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Court of Appeals Sides With Songwriters, Publishers on Licensing

As the music industry headed into the holiday season, the U.S. Second Circuit Court of Appeals gave songwriters and music publishers a gift with its decision that the consent decree allows fractionalized licensing.

Fractionalized licensing means that in cases of songs written by multiple songwriters music users need to get a license from all of the songwriters, or their representatives. The U.S. Dept. of Justice had said that the industry had been misinterpreting the consent decree by doing fractionalized licensing and instead insisted that the agreement called for full-works licensing, which means that a music user only needed a license from one of the songwriters.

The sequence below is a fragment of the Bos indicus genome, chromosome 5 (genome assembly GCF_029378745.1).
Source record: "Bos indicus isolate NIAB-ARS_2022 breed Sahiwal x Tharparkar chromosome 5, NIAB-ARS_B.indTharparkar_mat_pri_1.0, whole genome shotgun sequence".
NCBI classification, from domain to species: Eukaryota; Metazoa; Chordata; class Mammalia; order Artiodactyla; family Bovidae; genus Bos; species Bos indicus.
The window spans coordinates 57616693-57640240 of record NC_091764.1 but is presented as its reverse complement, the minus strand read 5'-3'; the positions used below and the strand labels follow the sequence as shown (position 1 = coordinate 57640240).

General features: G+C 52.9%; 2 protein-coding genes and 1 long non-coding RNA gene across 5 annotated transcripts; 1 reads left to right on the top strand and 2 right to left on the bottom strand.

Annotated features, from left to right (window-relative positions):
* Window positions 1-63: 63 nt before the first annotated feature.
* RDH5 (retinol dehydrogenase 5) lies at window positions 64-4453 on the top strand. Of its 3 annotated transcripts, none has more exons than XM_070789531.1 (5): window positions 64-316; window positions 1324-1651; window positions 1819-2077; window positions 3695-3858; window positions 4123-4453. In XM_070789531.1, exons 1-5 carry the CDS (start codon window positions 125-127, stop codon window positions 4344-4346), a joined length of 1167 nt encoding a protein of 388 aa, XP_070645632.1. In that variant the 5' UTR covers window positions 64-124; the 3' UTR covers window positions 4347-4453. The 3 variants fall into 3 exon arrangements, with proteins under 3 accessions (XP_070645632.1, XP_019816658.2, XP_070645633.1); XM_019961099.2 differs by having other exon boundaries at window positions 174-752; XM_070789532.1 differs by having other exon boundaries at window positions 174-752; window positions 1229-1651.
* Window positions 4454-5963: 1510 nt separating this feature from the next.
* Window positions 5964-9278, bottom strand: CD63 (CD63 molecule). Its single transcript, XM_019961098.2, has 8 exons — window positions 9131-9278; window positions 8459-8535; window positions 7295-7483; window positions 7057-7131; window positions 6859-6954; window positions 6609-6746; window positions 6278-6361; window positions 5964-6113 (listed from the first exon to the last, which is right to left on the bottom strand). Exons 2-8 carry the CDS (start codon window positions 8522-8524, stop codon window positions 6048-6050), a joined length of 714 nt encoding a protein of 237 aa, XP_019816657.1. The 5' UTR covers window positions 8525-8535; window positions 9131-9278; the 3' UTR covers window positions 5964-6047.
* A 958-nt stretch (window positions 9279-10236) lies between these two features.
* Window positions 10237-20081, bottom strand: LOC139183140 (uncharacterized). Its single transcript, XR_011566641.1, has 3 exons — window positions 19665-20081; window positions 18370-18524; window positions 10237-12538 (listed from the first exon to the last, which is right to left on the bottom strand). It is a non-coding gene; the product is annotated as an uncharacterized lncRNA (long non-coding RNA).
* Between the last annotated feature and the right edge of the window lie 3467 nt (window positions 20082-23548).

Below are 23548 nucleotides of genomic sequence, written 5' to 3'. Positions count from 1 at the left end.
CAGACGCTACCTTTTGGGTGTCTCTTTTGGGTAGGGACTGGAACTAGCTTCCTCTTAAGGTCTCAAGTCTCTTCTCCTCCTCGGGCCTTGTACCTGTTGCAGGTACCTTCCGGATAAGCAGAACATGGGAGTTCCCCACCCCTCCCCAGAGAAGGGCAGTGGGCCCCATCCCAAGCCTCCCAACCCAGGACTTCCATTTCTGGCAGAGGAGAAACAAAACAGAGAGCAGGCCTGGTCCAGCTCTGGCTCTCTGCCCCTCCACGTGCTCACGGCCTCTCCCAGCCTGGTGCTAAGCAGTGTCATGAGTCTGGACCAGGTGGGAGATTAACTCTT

When the DOJ informed the industry of the full-works licensing requirement, BMI, Broadcast Music Inc,. sued the DOJ in the BMI rate court and Judge Louis Stanton ruled that the consent decree neither bars fractional licensing nor requires full-work licensing. But the DOJ appealed it to the Second Circuit in the Southern District of New York; and after hearing verbal arguments on Dec. 1, issued their ruling December 19th. 
Read more about it here.

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